Review your current work in progress. Assess the state of your process in the past. Monitor your work in progress health.
The Aging Chart for Trello enables you to monitor your current tasks in progress. It uses the same visual format as your Trello board - each column represents a state in your workflow, and you can track how many days a task has already spent in progress.
The Aging Chart for Trello helps you spot where your process is slowing down while the task is still in progress. A big cluster of dots is a red flag that there is too much work in progress in your workflow.
On the Aging Chart, you can easily monitor the number of tasks in progress currently available in each list on your Trello board.
Make sure the number of work items doesn’t go beyond the WIP limit for each process state. Strictly stick to your WIP limits - this is essential to achieving faster delivery times and higher productivity.
Click on each dot to reveal more details about your work items in progress such as the type of the task and a direct link to the card in Trello. You can also see, at a glance, the times the task has spent in each list on your Trello board.
Tasks on the same list and with the same WIP age will be located together. In order to analyze them individually, click on the dot and expand the list to analyze them individually.
The Aging Chart for Trello allows you to change your basis date. That way, you can see what your process looked like on a certain date in the past and analyze how your tasks were aging back then.
We recommend using that feature as part of your retrospectives to evaluate what your workflow looked like in the past.
The percentile lines on your Aging Chart draw your past performance by showing the cycle times that were needed to complete your previous work.
As long as your tasks don’t cross the percentiles you use to define your service level agreements, you’ll be delivering on time. If you’ve committed to the 85th percentile and your work item just moved to the orange zone crossing the 70th percentile, you shouldn’t cut from the scope or rush the implementation. That would only sacrifice the quality of your work. Instead, you can fulfill your commitment by expedite your work.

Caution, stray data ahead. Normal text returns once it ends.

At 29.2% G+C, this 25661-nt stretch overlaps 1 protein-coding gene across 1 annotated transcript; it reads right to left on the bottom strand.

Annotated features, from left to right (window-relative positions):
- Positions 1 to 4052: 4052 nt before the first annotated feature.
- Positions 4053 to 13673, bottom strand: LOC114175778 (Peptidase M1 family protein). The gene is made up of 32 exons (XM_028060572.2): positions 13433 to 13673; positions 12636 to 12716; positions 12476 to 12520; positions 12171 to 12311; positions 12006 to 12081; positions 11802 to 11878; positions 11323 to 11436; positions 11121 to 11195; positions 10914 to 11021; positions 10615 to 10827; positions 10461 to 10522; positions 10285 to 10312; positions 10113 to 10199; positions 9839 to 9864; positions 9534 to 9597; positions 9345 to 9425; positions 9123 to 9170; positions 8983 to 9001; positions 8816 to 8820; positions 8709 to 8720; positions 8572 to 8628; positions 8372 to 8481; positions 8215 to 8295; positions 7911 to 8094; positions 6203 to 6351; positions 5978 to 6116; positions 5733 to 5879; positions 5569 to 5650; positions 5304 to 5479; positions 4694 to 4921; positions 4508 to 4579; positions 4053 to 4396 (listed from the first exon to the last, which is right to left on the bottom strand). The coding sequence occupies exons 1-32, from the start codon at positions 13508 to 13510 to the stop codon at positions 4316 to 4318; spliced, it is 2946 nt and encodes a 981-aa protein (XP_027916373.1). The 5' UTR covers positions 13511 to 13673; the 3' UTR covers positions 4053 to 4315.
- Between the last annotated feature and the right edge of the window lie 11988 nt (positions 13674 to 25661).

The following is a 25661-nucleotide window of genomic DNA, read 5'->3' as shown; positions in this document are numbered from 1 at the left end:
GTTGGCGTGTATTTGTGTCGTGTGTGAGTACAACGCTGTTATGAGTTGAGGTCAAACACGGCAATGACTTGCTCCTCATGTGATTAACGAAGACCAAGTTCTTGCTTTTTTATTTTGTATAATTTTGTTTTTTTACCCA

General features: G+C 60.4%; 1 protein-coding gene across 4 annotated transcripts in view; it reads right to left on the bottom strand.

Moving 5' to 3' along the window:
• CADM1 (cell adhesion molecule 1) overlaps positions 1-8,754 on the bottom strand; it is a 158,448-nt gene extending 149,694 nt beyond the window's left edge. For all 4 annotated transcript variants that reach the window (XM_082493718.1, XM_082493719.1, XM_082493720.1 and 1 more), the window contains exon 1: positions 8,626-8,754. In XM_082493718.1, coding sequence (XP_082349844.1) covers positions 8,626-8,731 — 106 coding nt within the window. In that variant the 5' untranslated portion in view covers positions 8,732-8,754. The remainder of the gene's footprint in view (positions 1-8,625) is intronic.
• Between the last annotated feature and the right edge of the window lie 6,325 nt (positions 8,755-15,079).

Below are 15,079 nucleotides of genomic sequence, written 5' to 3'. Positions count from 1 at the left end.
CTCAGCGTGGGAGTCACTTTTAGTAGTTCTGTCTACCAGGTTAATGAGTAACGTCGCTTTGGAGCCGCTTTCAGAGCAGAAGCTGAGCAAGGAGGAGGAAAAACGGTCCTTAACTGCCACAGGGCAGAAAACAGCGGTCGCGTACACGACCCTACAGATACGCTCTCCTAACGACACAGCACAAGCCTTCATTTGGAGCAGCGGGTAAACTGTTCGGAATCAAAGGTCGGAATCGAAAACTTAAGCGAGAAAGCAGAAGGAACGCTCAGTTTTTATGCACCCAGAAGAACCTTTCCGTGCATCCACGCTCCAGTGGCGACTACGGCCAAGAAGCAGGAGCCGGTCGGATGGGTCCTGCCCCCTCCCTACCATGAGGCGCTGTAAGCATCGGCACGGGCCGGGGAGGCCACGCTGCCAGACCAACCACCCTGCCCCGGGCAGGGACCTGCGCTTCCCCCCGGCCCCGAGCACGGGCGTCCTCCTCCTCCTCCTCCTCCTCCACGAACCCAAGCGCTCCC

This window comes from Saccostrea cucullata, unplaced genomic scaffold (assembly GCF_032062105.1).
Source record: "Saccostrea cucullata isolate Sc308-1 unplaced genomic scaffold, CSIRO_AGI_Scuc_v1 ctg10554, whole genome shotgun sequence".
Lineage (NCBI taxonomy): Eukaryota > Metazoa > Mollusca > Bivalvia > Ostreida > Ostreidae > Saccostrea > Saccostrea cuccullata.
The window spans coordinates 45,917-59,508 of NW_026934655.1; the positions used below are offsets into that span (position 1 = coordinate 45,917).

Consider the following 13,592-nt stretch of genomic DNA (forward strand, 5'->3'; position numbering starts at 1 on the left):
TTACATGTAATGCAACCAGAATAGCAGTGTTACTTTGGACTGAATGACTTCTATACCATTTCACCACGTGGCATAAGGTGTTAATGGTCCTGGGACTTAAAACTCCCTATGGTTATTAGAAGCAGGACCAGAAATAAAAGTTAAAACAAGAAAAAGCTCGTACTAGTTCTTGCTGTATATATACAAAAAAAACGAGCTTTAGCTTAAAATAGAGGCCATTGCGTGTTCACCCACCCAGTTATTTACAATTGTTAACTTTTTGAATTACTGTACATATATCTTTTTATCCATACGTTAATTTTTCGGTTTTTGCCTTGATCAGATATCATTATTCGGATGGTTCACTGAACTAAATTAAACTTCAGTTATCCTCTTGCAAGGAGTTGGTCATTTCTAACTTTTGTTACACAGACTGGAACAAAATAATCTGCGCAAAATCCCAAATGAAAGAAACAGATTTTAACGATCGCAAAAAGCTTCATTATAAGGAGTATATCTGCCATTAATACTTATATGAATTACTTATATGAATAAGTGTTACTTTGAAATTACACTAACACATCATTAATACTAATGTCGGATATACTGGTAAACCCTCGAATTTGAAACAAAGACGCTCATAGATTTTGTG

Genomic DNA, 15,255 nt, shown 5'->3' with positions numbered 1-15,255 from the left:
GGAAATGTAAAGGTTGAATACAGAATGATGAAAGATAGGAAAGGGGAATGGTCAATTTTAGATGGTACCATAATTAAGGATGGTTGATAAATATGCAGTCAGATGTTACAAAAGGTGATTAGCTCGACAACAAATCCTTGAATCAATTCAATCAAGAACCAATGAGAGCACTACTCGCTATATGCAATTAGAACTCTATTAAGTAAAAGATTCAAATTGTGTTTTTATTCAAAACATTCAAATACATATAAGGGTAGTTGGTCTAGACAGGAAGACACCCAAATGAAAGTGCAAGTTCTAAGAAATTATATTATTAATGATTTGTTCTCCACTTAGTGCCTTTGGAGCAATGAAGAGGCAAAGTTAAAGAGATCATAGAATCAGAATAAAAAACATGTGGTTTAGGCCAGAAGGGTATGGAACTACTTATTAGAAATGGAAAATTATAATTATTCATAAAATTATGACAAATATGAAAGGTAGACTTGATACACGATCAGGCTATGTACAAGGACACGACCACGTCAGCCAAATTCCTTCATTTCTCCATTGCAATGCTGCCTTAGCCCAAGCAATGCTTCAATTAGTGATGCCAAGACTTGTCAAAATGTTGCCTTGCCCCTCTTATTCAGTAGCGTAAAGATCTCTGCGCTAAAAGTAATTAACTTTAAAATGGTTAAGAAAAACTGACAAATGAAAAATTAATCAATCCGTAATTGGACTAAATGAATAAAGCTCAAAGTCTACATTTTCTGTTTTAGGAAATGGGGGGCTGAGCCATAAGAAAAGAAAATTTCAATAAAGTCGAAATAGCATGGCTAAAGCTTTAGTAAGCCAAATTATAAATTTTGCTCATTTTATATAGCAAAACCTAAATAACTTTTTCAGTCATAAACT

The colored health zones map out a timeline of how your tasks have advanced in the past in each of your process states. For example, the green zone displays the times that 50% of your tasks previously spent in each state.
Monitoring how your current work is moving through the zones gives you a pretty good chance of meeting your commitments. The higher the dots, the higher the likelihood of a delay. We would suggest taking a closer look at the tasks that move to the yellow zone, as these tasks have already spent more time in your process than half of the tasks completed so far.
The WIP widget displays the number of tasks in progress for the selected date, plus a line chart of how your WIP trends have changed over time. By hovering over the line, you can see the number of tasks in progress during each date of the selected period.
Maintaining a stable system depends on two main factors - your work in progress and your average age of work in progress. For these two metrics, the key is consistency – keeping your WIP and the average age of your WIP consistent is the key to achieving a stable system.
The ‘Average Age of WIP’ widget shows the average age of all your work items in progress on a specific date. It also displays how your WIP age trends have progressed over time. A linear trend line means that the average age of your WIP stays roughly equal on a daily basis. This denotes that you’re maintaining a stable system.
The average age of WIP and cycle time are essentially the same metric. The difference is that cycle time is measured against completed tasks, whereas the age of a task concerns tasks that are still in progress.